“In collaboration with Dr. Guo, my research project centered around investigating the influence of sleep on the health and well-being of pregnant mothers. Additionally, my involvement in a second project at UCI delved into the impact of prenatal classes on expectant mothers. Our findings demonstrated that these classes not only enhanced mothers’ knowledge but also empowered them to advocate for themselves throughout their pregnancy journey.”
Ross got the opportunity to see firsthand the research being done by Dr. Jung-Ah Lee in supporting family caregivers of patients with dementia. She read nearly 90 call logs of telephone support interventions and conversations to understand how providing resources and support to family caregivers could really make a difference.
Why does Ross think nursing research so important? “I did not know that nursing research was available to us, and we can help people on a larger scale and larger capacity. Everything we do in a hospital setting is based on evidence-based practice – you can really look at everything on a macro scale and make bigger changes. “
Hutchinson agrees. “Research plays a fundamental role in shaping our choices and actions, a concept particularly evident in the field of nursing where evidence-based practice is paramount. By conducting research, we create a pathway for substantial advancement, ensuring our approaches are well-informed and our remedies efficacious.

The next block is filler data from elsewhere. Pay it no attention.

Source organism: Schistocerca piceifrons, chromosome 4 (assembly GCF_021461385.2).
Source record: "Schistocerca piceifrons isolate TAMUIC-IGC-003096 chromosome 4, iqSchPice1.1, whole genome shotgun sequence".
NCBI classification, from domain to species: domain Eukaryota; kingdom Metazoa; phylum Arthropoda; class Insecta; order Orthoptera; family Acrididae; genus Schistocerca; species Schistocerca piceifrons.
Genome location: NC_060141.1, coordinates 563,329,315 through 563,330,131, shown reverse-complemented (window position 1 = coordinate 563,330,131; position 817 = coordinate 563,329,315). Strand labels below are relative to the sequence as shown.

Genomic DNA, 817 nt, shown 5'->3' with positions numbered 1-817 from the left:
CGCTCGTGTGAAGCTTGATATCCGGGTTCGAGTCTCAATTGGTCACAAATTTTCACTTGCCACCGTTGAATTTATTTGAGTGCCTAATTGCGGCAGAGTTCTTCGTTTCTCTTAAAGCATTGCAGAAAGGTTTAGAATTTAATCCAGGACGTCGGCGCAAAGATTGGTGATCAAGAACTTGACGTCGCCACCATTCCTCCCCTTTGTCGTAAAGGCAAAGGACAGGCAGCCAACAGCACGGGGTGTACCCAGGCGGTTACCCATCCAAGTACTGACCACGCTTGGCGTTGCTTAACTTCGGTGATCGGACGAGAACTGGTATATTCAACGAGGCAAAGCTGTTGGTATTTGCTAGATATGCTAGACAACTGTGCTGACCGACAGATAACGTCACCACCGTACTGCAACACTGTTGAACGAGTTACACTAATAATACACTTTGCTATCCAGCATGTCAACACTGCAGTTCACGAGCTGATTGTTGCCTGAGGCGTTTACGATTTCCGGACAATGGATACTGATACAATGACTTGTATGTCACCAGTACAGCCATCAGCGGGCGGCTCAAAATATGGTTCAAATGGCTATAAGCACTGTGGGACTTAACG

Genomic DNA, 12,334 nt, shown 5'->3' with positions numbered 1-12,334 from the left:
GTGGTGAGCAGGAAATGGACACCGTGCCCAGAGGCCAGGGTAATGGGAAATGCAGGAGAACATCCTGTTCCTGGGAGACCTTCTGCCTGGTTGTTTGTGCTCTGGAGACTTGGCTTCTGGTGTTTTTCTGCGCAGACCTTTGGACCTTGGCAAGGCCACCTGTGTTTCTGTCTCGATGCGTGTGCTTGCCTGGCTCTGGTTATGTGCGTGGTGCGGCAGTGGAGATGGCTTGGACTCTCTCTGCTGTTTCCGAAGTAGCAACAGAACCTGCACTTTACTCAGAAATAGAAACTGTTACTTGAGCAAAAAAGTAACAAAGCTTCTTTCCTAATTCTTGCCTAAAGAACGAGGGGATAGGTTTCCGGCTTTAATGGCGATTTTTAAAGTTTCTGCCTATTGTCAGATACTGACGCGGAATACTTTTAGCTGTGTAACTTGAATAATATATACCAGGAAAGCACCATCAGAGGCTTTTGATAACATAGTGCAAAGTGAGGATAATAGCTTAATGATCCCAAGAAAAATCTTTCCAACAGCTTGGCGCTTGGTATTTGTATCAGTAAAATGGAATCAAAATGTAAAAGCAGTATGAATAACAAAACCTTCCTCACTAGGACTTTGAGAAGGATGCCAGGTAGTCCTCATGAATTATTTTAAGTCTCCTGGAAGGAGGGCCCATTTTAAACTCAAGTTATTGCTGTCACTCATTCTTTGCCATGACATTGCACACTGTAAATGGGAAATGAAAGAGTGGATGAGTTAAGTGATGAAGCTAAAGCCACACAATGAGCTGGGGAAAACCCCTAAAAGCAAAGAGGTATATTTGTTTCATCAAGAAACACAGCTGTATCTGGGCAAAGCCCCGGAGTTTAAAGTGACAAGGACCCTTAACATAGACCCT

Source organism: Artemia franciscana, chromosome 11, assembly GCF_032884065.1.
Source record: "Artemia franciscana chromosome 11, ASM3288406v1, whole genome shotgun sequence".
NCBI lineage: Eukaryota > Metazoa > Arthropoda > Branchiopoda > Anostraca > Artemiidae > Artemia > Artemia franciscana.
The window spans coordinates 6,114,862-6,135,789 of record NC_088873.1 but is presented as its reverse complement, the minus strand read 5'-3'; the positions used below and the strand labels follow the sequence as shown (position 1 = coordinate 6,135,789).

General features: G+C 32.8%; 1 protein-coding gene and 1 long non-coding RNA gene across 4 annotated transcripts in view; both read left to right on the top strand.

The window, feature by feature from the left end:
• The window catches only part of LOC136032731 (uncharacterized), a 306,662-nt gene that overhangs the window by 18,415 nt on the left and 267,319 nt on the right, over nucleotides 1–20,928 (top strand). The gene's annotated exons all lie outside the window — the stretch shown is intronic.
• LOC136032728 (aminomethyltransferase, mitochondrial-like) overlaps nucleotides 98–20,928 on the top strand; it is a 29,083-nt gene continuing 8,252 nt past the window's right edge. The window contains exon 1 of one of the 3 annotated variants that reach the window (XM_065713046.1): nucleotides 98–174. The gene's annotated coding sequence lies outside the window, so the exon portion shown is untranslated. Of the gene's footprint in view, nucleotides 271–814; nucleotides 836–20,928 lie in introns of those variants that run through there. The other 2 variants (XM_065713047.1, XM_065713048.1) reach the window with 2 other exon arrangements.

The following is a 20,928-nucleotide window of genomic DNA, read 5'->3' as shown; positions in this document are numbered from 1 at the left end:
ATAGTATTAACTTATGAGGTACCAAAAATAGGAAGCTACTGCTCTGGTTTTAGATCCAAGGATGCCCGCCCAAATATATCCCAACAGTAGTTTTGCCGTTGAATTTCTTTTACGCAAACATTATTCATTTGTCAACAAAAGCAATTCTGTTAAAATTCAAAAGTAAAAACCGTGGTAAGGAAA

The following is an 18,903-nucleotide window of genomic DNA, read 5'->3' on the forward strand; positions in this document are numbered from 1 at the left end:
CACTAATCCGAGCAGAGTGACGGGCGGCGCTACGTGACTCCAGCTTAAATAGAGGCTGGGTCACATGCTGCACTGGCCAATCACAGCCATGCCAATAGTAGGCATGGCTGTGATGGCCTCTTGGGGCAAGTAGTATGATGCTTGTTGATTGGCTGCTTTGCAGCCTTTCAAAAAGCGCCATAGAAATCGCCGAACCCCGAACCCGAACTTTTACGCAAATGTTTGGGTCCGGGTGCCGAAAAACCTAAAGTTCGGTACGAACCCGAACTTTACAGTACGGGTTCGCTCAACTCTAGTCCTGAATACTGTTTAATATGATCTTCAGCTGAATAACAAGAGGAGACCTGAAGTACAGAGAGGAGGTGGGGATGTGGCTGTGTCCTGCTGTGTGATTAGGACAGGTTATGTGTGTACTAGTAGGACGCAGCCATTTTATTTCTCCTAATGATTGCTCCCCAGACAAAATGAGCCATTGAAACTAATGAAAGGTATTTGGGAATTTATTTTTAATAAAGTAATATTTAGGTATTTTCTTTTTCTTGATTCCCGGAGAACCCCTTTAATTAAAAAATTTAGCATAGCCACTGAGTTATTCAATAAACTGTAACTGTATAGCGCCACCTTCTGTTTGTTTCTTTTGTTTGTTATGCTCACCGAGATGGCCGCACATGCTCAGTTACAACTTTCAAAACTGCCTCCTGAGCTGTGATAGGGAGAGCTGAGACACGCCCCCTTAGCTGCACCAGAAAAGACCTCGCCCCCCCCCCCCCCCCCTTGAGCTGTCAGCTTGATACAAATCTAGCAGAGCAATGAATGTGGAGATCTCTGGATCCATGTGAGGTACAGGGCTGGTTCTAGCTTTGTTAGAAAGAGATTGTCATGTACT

“Our hope is our HBCU Summer Research Program will move the needle forward to tackle inadequate representation of Black nursing professionals in leadershiproles throughout academia. We also hope to forge new relationships between UCI and other HBCUs across the country to strengthen pipelines promoting the advancement of Black nursing scholars.” said E. Alison Holman, Professor and Program Lead.
The program does not end after eight weeks. Faculty and students will continue to be connected as the students progress through their final year of nursing school. The students will receive professional mentorship as theydecide whether to pursue an advanced degree now or later.
Ross thinks every nurse could have something to gain from an experience like this. “If you see yourself wanting to solve problems on a bigger scale and want to get to the root of a people–centered problem, you should apply and come because you will get to see how this works firsthand.”
Holman said the program will be offered again next yearand they hope to have eight students enroll. “We are also growing our relationships with other HBCU nursing programs.”
Ross hopes to pursue a PhD in the near future. “I did notknow this was an avenue available to me until I took partin this camp and realized this is what I’ve been looking for this whole time – helping people and getting to the root of people–centered problems and actually coming up with a solution. And now I’m seeing what the long–term vision of my education is.”